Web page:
The Viper was a more traditional anti-tank rocket launcher. But despite the RAW’s apparent benefits over these more conventional weapons, the Army eventually decided not to pursue its dream of a high-explosive, rocket-propelled bowling ball.

The RAW was the result of an arms race. The Army emerged from World War II with soldiers armed with lightweight rocket launchers — like the famous M-9 bazooka — and recoilless rifles. But during the Korean War, troops quickly reported that these weapons were ill-suited to take on Soviet-supplied armor.

During that war, the Army rushed to develop a “super bazooka” and even cooked up a rapid fire, lever-action version. But as these anti-tank weapons got bigger, they got heavier. For soldiers who had to lug these rocket launchers around, the trick was designing something both powerful and lightweight.

Above - the Rifleman's Assault Weapon. Army photo. At top - Marines with a Super Bazooka in Vietnam. Marine Corps photoAbove – the Rifleman’s Assault Weapon. At top – a Marine with a RAW. DoD photos

In the early 1960s, Army weaponeers decided to go in a different direction. The new M-72 Light Anti-Tank Weapon would be small and compact. A soldier could shoot the rocket from inside a self-contained and entirely disposable launch tube. Instead of having to train gunners to handle the weapon, units would issue the new launchers freely like hand grenades.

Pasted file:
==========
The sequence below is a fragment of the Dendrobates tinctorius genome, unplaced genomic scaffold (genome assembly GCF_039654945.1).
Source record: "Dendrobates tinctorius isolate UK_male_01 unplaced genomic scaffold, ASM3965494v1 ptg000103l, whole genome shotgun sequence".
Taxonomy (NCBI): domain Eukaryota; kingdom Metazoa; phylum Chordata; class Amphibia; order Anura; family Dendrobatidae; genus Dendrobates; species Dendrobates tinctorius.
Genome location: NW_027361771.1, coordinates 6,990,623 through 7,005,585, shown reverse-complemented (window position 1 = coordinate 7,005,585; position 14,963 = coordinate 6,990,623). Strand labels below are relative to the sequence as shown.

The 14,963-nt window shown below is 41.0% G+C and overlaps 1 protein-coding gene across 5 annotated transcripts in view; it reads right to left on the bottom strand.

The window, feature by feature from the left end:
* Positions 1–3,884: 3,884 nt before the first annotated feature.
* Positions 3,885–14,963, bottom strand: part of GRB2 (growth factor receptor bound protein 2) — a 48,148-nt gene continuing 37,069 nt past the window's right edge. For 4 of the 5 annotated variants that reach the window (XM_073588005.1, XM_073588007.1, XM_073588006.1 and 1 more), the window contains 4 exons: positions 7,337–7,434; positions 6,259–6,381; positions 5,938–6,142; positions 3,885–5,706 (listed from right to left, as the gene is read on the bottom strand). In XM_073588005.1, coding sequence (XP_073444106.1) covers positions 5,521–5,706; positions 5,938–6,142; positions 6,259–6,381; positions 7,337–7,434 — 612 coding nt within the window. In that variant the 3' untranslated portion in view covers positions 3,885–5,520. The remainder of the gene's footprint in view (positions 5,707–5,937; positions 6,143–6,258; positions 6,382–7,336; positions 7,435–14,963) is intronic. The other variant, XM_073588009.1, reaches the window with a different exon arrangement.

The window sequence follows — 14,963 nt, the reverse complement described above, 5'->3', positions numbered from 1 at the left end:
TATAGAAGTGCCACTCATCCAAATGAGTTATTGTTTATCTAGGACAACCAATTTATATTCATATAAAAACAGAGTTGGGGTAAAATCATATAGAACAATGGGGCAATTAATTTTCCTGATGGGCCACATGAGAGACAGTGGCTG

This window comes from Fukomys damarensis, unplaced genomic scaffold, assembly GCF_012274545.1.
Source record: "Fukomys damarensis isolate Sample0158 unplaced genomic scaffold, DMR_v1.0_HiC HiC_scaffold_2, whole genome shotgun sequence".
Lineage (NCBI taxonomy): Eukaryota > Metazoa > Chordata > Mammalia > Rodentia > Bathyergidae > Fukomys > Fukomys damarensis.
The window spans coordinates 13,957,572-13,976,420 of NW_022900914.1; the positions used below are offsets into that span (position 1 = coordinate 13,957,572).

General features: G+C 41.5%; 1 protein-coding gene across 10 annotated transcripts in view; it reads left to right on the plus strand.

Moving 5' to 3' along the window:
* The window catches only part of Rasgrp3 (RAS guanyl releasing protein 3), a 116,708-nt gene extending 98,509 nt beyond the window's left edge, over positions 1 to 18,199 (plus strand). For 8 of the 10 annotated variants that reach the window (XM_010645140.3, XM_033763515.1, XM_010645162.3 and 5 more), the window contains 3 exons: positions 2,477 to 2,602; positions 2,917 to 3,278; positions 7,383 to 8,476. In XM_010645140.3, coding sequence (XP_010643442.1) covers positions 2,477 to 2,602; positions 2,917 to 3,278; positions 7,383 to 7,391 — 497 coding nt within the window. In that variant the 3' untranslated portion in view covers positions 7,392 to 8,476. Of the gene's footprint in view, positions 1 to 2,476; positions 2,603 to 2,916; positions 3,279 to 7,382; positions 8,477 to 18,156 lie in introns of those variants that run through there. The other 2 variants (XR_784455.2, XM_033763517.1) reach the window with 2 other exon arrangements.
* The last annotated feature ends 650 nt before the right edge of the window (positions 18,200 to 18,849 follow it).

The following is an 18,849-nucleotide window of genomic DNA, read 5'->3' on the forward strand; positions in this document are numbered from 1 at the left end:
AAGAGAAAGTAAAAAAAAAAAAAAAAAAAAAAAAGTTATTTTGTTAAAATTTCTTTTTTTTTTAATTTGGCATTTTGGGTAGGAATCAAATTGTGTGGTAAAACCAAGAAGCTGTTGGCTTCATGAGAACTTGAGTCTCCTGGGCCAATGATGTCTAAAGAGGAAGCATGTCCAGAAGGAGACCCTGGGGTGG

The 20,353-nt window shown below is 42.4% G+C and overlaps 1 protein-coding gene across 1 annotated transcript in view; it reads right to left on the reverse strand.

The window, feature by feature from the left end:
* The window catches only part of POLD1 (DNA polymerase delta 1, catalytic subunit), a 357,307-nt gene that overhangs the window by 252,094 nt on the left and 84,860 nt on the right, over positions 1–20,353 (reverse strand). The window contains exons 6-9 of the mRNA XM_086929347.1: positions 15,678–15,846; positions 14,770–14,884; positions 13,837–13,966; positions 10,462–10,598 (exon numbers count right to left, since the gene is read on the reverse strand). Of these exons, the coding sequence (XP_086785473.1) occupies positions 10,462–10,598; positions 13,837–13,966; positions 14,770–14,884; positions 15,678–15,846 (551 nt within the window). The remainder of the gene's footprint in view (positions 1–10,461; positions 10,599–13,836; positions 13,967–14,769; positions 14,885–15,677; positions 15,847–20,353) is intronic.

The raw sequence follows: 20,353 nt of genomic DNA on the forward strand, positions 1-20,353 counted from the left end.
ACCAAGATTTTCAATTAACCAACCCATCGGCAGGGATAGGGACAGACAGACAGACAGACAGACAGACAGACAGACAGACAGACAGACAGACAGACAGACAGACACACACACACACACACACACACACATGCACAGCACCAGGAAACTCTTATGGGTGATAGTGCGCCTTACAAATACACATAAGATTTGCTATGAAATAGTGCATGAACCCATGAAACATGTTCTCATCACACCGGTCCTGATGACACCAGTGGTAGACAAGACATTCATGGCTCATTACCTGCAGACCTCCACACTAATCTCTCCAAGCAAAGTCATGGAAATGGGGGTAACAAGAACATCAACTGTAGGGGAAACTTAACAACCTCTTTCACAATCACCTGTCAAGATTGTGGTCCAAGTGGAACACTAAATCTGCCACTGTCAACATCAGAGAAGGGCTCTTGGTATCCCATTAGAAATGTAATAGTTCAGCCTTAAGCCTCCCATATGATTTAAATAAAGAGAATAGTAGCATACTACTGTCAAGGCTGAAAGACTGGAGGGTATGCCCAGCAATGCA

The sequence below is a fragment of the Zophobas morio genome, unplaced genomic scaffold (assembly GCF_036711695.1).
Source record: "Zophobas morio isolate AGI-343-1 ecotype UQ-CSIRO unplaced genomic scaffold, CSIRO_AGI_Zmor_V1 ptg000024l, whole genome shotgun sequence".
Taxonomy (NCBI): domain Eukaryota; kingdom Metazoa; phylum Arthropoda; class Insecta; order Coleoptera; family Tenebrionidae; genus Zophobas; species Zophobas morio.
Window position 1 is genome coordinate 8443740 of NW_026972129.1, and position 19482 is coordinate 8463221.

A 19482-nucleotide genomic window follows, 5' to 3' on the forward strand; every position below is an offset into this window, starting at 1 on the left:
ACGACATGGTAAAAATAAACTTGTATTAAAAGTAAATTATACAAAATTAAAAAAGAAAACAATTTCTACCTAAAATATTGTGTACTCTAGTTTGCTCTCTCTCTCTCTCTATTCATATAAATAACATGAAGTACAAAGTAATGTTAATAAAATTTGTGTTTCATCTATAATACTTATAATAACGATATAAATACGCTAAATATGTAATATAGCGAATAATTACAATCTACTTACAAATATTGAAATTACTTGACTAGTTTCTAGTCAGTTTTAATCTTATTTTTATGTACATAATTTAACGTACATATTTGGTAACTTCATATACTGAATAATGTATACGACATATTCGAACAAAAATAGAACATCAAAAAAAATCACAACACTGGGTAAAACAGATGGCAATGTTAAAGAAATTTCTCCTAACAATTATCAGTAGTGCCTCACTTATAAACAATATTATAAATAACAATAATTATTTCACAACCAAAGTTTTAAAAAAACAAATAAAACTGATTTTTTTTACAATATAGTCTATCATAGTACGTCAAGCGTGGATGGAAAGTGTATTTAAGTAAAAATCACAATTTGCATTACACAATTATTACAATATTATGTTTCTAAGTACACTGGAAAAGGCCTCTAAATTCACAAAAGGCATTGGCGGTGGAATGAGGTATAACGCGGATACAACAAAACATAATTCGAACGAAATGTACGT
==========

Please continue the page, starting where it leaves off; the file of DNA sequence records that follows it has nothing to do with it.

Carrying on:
The new rocket launchers were simple, but the M-72’s motor was unreliable and the launch tube easily broke — putting troops at risk of being harmed by misfires. Army engineers quickly replaced the rocket’s finicky motor and went back to the drawing board to improve the system again.

Still, the M-72’s simplicity won over soldiers. “Untrained personnel could read the instructional decal on the side of the launcher, prepare the weapon for firing and achieve first-round hits,” evaluators reported from Southeast Asia in 1969.

Unfortunately, the M-72 rocket’s small size ran up against newer and better defended Soviet tanks. For most of America’s war in Vietnam, their Viet Cong and its North Vietnamese enemies lacked armored formations or declined to send them into the fight.

Until An Loc. When Hanoi’s T-54 tanks blasted into the city in April 1972, South Vietnamese troops blunted the attack with their M-72s. However, the success was mostly a product of North Vietnamese inexperience — and liberal firepower from U.S. combat aircraft.